At other times the little word has a real special meaning.

People stir UP trouble, line UP for tickets, work UP an appetite, and think UP excuses.

To be dressed is one thing, but to be dressed UP is special.

A drain must be opened UP because it is stopped UP.

We open UP a store in the morning but we close it UP at night.

We seem to be pretty mixed UP about UP!

To be knowledgeable about the proper uses of UP, look the word UP in the dictionary.

In a desk-sized dictionary, it takes UP almost a quarter of the page and can add UP to about thirty definitions.

If you are UP to it, you might try building UP a list of the many ways UP is used.

It will take UP a lot of your time, but if you don’t give UP, you may wind UP with a hundred or more. When it threatens to rain, we say it is clouding UP.

When the sun comes out we say it is clearing UP.

When it rains, it wets the earth and often messes things UP. When it doesn’t rain for awhile, things dry UP.

One could go on and on, but I’ll wrap it UP, for now my time is UP, so ... it is time to shut UP!

I’ve been writing quite a while about the debate over standards to which brokers and investment advisors are held. Well, ever since the President’s February speech at the AARP where he said, “Right now there are no uniform rules of the road that require retirement advisers to act in the best interest of their clients, and that’s hurting millions of working and middle-class families,” and he directed the Department of Labor to draw up a rule to protect people who save in IRAs, 401(k)s, and other workplace retirement plans from hidden fees and expenses that may drain billions from their accounts, the fiduciary debate heated up. On April 14 the Department of Labor delivered on the President’s request and the debate has moved from the frying pan to the fire. To catch you up, here’s a bit of recent history:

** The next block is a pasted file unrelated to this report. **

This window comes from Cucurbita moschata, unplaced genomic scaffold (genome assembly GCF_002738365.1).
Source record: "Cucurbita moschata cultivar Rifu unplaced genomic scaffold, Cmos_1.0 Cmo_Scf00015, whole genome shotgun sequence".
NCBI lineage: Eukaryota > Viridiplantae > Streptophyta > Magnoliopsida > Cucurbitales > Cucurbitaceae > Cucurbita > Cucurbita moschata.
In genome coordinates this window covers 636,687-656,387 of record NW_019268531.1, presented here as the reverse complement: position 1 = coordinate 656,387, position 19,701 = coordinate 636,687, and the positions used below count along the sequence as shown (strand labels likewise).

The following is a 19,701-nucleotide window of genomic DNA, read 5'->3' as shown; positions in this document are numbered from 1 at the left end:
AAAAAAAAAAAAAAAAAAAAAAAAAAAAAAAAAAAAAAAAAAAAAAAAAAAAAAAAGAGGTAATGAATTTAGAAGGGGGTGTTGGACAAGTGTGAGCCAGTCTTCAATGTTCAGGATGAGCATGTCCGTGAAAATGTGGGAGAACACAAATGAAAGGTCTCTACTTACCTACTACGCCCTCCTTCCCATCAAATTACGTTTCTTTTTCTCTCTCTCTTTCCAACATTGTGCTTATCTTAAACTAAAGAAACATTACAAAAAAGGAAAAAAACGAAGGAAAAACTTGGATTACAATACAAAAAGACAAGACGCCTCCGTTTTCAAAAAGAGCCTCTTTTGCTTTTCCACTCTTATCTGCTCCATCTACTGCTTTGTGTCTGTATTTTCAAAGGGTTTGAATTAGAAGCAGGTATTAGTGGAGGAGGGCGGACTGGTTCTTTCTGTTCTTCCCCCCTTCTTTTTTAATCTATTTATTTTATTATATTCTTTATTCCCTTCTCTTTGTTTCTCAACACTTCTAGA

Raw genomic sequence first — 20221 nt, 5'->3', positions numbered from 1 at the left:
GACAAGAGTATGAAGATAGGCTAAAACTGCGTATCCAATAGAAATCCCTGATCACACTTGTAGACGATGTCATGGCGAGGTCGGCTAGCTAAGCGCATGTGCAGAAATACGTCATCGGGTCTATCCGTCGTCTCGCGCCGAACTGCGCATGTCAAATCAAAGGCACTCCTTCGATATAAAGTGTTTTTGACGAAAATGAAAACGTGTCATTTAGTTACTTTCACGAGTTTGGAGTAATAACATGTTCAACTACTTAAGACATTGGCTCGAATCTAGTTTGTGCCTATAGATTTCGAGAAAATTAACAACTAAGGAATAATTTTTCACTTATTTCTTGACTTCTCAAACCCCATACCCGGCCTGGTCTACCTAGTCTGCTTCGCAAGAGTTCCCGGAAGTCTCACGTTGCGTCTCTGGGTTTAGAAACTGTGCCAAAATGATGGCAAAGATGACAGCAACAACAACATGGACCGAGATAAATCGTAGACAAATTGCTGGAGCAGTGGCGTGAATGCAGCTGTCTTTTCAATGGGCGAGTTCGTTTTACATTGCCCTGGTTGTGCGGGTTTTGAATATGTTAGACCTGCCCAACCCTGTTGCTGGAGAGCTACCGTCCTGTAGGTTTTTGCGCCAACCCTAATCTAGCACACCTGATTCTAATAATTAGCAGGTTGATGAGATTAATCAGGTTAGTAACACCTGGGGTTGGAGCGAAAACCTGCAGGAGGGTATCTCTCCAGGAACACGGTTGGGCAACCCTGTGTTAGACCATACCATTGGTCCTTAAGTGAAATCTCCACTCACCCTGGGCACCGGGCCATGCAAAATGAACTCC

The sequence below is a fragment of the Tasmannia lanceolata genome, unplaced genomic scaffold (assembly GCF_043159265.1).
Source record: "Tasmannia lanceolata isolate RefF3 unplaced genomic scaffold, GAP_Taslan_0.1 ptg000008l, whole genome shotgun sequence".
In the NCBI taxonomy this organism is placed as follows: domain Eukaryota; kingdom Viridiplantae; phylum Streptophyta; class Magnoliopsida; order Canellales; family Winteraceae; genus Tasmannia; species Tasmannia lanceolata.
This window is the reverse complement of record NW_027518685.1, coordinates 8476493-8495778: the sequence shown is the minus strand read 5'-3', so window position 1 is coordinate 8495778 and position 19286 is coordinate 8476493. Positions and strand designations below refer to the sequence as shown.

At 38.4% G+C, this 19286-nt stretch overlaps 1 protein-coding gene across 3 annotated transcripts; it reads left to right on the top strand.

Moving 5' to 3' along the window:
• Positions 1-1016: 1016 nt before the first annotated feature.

Sheryl Garrett, a friend and a member of the management committee of our Committee for the Fiduciary Standard is recognized by the President.

Obama is backing plans to raise standard of brokers – but consumers could be key. The Guardian (blog) suggests asking any potential financial adviser to sign “Evensky’s [actually the Committee for the Fiduciary Standard] five -point oath... And if they aren’t willing to do so – well, that fact alone is going to tell you a lot about whether this is someone you can trust with your retirement savings.”

On April 14 the Department of Labor proposed a “Rule to Address Conflicts of Interest in Retirement Advice, Saving Middle-Class Families Billions of Dollars Every Year.” Not too surprisingly the response from some parts of the financial services world and its supporters has been “spicy.”

One of the more outrageous examples is the commentary of Rep. Ann Wagner who assailed the proposal saying, “It would recklessly expand the definition of a fiduciary....” Wagner derided the plan as an “ill-advised, top-down assault on local financial advisers and broker dealers.”

“Recklessly expanding the definition of a fiduciary,” i.e., requiring ANYONE providing investment advice to place his or her clients’ interest first sure will keep me awake at night. I wonder if her financial supporters have anything to do with her outrage.

In a NY Times editorial, Kate McBride, Chairwoman of our Committee for the Fiduciary Standard, pointed out that it’s not the front-line broker who believes costs will rise or who objects to a higher standard but rather the financial services firm management.*

Successful Investing for the Long Haul” (editorial, April 8) is right: The White House should move quickly to eliminate biased advice and the harm it causes investors and their retirement accounts. That will mean fending off a well-financed misinformation campaign by Wall Street.

One example: Opponents on Wall Street assert without any evidence that the new rules would reduce the availability of investor services and increase their cost. A survey we recently released of more than 600 brokers and investment advisers overseeing at least $80 billion in client accounts shows that is simply not the case.

In the survey, 83 percent of these professionals said the fiduciary standard would not price investors out of the market for advice, and 91 percent agreed that the fiduciary standard should apply to advice to investors on rollovers from 401(k)s to Individual Retirement Accounts.

The professionals working with clients every day are in favor of the fiduciary standard even if Wall Street higher-ups are not.

Stay tuned!

As always, I hope you’ve enjoyed this issue and I look forward to “seeing” you again this summer.

All my best,

Harold R. Evensky, CFP®, AIF®


© Evensky & Katz / Foldes Financial Wealth Management

© Evensky & Katz / Foldes Financial Wealth Management